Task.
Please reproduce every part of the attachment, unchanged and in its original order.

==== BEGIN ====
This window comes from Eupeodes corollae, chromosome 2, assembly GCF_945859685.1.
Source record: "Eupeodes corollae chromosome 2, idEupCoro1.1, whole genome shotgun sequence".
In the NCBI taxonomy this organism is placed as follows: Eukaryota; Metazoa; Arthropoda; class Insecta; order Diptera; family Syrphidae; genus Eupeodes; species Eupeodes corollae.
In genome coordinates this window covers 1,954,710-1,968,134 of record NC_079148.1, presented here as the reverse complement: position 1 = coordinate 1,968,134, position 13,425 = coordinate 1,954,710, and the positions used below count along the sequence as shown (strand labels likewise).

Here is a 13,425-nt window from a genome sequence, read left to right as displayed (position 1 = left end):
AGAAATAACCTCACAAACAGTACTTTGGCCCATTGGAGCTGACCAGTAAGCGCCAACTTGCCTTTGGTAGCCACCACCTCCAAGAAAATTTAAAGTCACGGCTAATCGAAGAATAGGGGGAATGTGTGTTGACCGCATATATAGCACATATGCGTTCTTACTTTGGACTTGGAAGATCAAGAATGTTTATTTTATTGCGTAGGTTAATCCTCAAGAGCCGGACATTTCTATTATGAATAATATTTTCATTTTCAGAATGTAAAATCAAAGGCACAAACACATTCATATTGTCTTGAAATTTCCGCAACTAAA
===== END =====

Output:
This window comes from Eupeodes corollae, chromosome 2, assembly GCF_945859685.1.
Source record: "Eupeodes corollae chromosome 2, idEupCoro1.1, whole genome shotgun sequence".
In the NCBI taxonomy this organism is placed as follows: Eukaryota; Metazoa; Arthropoda; class Insecta; order Diptera; family Syrphidae; genus Eupeodes; species Eupeodes corollae.
In genome coordinates this window covers 1,954,710-1,968,134 of record NC_079148.1, presented here as the reverse complement: position 1 = coordinate 1,968,134, position 13,425 = coordinate 1,954,710, and the positions used below count along the sequence as shown (strand labels likewise).

Here is a 13,425-nt window from a genome sequence, read left to right as displayed (position 1 = left end):
AGAAATAACCTCACAAACAGTACTTTGGCCCATTGGAGCTGACCAGTAAGCGCCAACTTGCCTTTGGTAGCCACCACCTCCAAGAAAATTTAAAGTCACGGCTAATCGAAGAATAGGGGGAATGTGTGTTGACCGCATATATAGCACATATGCGTTCTTACTTTGGACTTGGAAGATCAAGAATGTTTATTTTATTGCGTAGGTTAATCCTCAAGAGCCGGACATTTCTATTATGAATAATATTTTCATTTTCAGAATGTAAAATCAAAGGCACAAACACATTCATATTGTCTTGAAATTTCCGCAACTAAA